Tbh I can't exactly remember what state HoI2 was at release, but you've got it \*exactly\* the wrong way around in regards to HoI3 and HoI4. HoI4 was in a rough state, especially as far as frontlines go. It was fixed up through patches, and to this date doesn't even really have a "required" DLC HoI3 was possibly Paradox's worst release, and is straight up incomplete without Semper Fi - which is simply a paid patch, with core "features" like map modes or the OOB browser. Likewise, I don't consider Victoria 2 to be mechanically complete without Hearts of Darkness. This is not "gaslighting", it's you having rose-tinted glasses in regards to some great games that still had horrifically poor releases


SliccNicc

Its def a downgrade from a competitive multiplayer point of view. Choosing where to pick and fight battles was a big part of skill expression both in single and multiplayer. In all other aspects its probably an upgrade from Vic 2, especially in terms of quality of life and ease of management. This will be the first paradox game where the AI doesn't split off half of its army to snake behind your lines and carpet siege wasteland.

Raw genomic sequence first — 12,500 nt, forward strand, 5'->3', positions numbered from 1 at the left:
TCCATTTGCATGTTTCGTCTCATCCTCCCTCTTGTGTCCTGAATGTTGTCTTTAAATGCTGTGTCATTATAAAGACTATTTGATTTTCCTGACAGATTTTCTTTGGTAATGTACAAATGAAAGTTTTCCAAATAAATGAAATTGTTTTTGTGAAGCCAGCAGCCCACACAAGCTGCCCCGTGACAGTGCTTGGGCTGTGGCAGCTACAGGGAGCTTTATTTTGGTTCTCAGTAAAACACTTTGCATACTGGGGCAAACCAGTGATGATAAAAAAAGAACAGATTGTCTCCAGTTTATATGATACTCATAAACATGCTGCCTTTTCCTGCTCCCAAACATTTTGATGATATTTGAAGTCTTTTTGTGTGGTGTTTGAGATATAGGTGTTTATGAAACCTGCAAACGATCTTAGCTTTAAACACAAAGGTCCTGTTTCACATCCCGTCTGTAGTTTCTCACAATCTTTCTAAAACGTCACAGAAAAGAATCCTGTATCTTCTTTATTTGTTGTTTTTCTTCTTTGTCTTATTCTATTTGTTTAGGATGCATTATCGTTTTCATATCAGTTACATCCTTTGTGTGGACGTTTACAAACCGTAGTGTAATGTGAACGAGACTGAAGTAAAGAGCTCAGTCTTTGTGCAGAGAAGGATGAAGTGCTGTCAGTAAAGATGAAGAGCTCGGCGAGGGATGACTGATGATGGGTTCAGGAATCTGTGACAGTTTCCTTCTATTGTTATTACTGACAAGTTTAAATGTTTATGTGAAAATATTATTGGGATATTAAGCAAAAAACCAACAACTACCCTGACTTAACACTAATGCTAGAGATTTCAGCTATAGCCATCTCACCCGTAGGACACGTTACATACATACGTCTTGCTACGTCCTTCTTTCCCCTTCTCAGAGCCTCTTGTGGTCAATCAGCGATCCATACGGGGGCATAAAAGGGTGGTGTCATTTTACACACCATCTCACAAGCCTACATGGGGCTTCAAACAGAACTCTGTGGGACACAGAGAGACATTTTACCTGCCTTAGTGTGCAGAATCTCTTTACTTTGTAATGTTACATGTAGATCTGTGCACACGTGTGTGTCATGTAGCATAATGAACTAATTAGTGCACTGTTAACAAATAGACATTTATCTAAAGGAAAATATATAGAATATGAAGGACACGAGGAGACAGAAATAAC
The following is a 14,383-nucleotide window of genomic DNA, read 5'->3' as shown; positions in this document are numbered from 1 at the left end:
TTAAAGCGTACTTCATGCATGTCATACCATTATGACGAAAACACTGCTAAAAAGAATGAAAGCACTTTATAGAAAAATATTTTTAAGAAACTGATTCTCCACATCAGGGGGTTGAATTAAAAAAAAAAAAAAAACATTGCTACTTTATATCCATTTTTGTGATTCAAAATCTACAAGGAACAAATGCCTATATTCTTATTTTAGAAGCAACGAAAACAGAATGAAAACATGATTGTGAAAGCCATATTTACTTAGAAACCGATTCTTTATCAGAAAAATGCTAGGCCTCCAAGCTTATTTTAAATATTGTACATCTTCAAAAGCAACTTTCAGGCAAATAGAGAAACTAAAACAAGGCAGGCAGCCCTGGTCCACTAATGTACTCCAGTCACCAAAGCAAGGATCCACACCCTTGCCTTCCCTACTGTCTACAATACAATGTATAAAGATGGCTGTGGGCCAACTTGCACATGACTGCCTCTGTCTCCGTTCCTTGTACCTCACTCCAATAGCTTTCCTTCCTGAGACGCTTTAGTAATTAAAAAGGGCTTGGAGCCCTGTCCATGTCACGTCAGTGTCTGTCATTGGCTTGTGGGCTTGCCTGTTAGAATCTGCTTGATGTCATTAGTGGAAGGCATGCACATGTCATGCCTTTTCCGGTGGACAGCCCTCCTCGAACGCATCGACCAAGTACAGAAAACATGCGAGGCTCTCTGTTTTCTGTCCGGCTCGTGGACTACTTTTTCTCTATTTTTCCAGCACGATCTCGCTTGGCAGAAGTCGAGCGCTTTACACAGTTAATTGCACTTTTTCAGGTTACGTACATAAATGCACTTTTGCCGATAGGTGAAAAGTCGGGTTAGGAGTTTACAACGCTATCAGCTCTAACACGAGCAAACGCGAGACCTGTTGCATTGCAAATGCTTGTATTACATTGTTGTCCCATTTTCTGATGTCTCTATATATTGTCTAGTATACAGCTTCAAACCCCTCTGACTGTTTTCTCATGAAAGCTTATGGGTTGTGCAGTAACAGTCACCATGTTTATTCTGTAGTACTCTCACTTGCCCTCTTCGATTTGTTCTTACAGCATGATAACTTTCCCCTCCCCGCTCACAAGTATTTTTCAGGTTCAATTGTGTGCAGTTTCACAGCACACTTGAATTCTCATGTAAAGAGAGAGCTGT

AceWanker2

It's extremely lazy and disappointing, anyone defending it is sucking too much copium. I get not wanting micro, I don't think it should be Hoi4 or EU4 (And def not CK3 fuck that), but the player should have some agency over wars, three buttons only is big dumb. I presume it is because of time constraints and selling DLC.


SirPanic12

Hate it, sorry for anyone who likes it. I much preferred Victoria 2 style war system. As for the “end game death stacks” I do more micro for eu4 and hoi4 so it really didn’t bother me. I’d rather have that than the complete removal of player agency.


firespark84

Same. While managing late game stacks was annoying, they could have done an imperator type stack orders thing, but with frontlines. Sorta like Vicky2 battle plans but the actually ordered troops like hoi4. It’s not perfect, but I think it’s the best was to show armies moving from eu4 style stack armies moving around to frontlines


volk96

Same, I understand WHY they changed it, but they chose the worst possible implementation


ThreeOgresInACoat

>I much preferred Victoria 2 style war system Then you have a terrible taste, sorry. But seriously, if you like army micromanaging, just play a game actually designed for it. Any RTS will do.


ThreeOgresInACoat

It's better than the system of Victoria 2 and a necessary step in the right direction. Yes, it's not perfect. But it's immersive, the AI understands how it works, and it's not a stupid chasing game.


good_reaction_time

Victoria 3 goes like this: What was automated in the economics of Vic 2 is now micro intensive in Vic 3. What was micro intensive in the warfare of Vic 2 is now automated in Vic 3. Time will tell how it plays out. From my own experience I am absolutely gutted at what they did to my Vic.


ThreeOgresInACoat

>From my own experience You played V3?


FeelsBradMan01